“I see four horsemen in our midst — four looming threats that endanger 21st-century progress and imperil 21st-century possibilities. Devastating conflicts continue to cause widespread misery. Terrorist attacks take a merciless toll. The nuclear menace is growing. More people have been forced from their homes by war and persecution than at any time since the Second World War.” These are the words of United Nations Secretary-General Antonio Guterres. They were part of his New Year’s address to the UN General Assembly, and they occurred well before the severity of the pandemic was even imagined. Thanks to the ongoing drama of 2020, these words feel like they were spoken years ago – it was only nine months. They also feel very appropriate nine months into 2020.
Around this same time, a friend shared with me this quote for the Pope’s Laudato Si: On Care for Our Common Home: “Still we can see signs that things are now reaching a breaking point, due to the rapid pace of change and degradation; these are evident in large-scale natural disasters as well as social and even financial crises, for the world’s problems cannot be analyzed or experienced in isolation. There are regions now at high risk, and, aside from all doomsday predictions, the present world system is certainly unsustainable from a number of points of view…”
On the norm, talks about the end of days, doomsday, and the end of the world are the reserved domain of two groups – religious zealots or Hollywood producers. That is at least the common assumption. As I detailed in my recent book How the World Ends – Understanding the Growing Chaos, the gaze of human civilization has always fixated upon the end of the world. It is as if a dread for the end of all things was encoded into our DNA.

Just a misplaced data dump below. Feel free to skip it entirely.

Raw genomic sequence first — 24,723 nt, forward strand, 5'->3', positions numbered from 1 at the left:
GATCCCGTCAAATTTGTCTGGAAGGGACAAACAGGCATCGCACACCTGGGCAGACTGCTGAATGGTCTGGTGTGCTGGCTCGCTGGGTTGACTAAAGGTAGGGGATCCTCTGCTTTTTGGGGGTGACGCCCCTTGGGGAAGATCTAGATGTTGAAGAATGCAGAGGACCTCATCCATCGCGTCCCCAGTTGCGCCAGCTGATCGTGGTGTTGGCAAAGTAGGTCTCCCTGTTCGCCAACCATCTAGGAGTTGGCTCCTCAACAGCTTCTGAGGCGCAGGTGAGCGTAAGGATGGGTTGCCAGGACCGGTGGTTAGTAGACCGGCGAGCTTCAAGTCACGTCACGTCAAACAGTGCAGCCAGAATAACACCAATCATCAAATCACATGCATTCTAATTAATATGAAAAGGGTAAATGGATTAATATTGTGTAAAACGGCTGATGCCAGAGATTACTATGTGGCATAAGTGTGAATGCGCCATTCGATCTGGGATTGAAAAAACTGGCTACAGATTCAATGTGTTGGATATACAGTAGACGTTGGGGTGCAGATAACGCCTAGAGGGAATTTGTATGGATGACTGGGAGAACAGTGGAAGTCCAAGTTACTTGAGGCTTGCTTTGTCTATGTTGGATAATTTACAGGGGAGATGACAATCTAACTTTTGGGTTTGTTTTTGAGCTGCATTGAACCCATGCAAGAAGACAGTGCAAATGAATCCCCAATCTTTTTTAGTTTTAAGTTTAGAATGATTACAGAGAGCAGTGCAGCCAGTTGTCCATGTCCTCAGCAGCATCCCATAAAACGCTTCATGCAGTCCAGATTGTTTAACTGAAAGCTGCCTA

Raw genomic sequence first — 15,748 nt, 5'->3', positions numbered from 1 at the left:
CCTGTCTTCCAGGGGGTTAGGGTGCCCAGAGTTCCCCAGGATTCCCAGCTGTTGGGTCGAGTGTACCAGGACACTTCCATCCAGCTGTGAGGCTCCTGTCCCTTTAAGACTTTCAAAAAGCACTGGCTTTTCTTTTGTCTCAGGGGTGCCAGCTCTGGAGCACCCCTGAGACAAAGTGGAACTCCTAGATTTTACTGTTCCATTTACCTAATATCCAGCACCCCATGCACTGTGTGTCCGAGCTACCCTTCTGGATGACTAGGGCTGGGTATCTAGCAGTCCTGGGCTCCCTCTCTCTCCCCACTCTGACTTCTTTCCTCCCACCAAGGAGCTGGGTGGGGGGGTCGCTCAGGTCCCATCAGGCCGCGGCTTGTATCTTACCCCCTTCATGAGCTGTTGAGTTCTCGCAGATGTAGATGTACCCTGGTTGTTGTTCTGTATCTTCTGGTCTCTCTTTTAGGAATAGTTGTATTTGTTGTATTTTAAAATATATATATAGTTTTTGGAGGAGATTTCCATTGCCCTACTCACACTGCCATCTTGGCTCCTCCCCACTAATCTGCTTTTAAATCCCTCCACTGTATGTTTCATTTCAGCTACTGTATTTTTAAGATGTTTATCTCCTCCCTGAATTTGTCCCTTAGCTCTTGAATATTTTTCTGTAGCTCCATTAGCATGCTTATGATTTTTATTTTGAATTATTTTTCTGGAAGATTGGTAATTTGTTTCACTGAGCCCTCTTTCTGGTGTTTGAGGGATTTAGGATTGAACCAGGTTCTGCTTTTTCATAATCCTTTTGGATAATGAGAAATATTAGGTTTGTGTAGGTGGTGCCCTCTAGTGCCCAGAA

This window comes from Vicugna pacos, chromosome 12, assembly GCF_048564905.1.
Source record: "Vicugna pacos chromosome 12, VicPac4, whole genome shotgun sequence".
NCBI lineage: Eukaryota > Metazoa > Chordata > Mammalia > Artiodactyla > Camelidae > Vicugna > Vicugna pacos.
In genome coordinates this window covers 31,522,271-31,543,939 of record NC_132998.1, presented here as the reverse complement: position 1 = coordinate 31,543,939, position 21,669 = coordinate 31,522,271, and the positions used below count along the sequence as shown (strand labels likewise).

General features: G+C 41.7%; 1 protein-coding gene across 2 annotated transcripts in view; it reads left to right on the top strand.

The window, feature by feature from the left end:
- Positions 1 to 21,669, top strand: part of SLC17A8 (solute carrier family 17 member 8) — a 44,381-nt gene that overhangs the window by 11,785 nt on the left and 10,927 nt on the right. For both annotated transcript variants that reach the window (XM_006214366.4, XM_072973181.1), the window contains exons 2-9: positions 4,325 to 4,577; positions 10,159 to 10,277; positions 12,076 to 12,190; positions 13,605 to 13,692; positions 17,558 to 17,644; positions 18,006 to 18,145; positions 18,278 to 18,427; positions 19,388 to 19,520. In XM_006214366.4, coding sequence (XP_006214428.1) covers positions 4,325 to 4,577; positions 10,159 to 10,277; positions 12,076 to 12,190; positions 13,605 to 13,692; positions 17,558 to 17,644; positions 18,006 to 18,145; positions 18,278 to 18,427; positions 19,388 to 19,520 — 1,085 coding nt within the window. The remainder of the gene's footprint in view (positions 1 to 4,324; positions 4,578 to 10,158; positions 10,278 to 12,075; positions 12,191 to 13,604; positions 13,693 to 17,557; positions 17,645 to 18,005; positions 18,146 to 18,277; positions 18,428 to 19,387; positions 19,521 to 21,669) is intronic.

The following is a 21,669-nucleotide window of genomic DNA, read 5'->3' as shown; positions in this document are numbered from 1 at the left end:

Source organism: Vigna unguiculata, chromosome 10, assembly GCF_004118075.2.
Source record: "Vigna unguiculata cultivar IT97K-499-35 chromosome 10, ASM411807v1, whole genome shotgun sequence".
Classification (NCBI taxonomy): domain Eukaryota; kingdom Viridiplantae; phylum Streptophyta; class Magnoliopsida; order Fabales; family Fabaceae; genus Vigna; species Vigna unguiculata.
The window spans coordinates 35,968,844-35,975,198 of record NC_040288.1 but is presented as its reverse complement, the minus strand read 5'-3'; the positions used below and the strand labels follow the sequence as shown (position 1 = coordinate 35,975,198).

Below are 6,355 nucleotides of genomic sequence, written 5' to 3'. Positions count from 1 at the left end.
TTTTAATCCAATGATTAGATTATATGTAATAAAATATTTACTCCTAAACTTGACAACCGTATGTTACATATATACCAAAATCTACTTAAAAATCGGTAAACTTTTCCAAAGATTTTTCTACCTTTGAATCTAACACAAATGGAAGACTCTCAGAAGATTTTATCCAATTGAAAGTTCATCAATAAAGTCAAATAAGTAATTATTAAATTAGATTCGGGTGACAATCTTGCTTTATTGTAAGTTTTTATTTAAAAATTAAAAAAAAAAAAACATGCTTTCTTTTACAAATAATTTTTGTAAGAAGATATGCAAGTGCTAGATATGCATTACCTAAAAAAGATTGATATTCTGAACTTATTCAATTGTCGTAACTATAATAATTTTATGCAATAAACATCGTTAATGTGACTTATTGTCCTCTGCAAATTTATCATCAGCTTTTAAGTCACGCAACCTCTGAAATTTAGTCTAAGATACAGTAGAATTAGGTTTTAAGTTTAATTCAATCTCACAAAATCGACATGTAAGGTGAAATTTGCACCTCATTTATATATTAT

I have a section on my bookshelves of books that review this fascinating obsession of the human mind dating far back into ancient history.
One of my favorites is a recent book by Matthew Avery Sutton, American Apocalypse, that looks at the history of modern evangelicalism’s longing for the end.
I utilized a lot of Sutton’s research for a podcast episode I did several years ago called Apocalypse – A Historical Account Based Upon a True Story. In that episode, we looked at the historical realities of those who lived through World War I and the 1918 Flu Pandemic. It felt like the end of the world at the time, and many leading Christians were not afraid to admit it.
The modern narrative suggests this idea of the end of the world has expired in the contemporary imagination. I have frequently hear interviews ranging from NPR to popular conservative pundits who explain the dangers of an apocalyptic perspective of the world. Within those interviews, people who suggest we are nearing the end of the world are portrayed as kooks and not taken seriously. But reality is quite removed from that widespread assumption.
The baby boomer generation came of age in the shadow of the Cold War and constant fear of nuclear annihilation. Students learned to duck and cover in grade school. In colleges, many protested to ban the bomb. Movies and literature throughout the 1950s-1970s were filled with stories of the end of the world – and post-nuclear holocaust socities. From Alas Babylon to The Day the World Stood Still to The Planet of the Apes, the threat of the end saturated popular culture throughout this generation.